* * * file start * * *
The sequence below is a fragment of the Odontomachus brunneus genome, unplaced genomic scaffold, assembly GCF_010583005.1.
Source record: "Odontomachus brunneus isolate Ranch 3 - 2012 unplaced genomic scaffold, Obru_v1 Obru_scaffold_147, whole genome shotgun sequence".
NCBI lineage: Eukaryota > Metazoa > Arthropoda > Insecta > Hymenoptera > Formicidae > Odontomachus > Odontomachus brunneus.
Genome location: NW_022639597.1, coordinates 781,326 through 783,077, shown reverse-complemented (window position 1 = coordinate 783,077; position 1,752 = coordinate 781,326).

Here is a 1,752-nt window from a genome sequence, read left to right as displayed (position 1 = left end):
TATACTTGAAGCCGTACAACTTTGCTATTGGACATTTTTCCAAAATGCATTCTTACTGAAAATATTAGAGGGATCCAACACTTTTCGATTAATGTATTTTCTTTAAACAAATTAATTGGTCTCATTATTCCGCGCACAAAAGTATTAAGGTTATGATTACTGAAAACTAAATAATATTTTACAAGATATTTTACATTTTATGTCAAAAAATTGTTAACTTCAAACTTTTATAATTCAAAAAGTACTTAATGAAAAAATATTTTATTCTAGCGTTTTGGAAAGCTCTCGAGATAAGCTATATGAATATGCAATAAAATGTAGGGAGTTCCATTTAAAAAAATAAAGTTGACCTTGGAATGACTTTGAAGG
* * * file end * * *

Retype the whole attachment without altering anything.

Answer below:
The sequence below is a fragment of the Odontomachus brunneus genome, unplaced genomic scaffold, assembly GCF_010583005.1.
Source record: "Odontomachus brunneus isolate Ranch 3 - 2012 unplaced genomic scaffold, Obru_v1 Obru_scaffold_147, whole genome shotgun sequence".
NCBI lineage: Eukaryota > Metazoa > Arthropoda > Insecta > Hymenoptera > Formicidae > Odontomachus > Odontomachus brunneus.
Genome location: NW_022639597.1, coordinates 781,326 through 783,077, shown reverse-complemented (window position 1 = coordinate 783,077; position 1,752 = coordinate 781,326).

Here is a 1,752-nt window from a genome sequence, read left to right as displayed (position 1 = left end):
TATACTTGAAGCCGTACAACTTTGCTATTGGACATTTTTCCAAAATGCATTCTTACTGAAAATATTAGAGGGATCCAACACTTTTCGATTAATGTATTTTCTTTAAACAAATTAATTGGTCTCATTATTCCGCGCACAAAAGTATTAAGGTTATGATTACTGAAAACTAAATAATATTTTACAAGATATTTTACATTTTATGTCAAAAAATTGTTAACTTCAAACTTTTATAATTCAAAAAGTACTTAATGAAAAAATATTTTATTCTAGCGTTTTGGAAAGCTCTCGAGATAAGCTATATGAATATGCAATAAAATGTAGGGAGTTCCATTTAAAAAAATAAAGTTGACCTTGGAATGACTTTGAAGG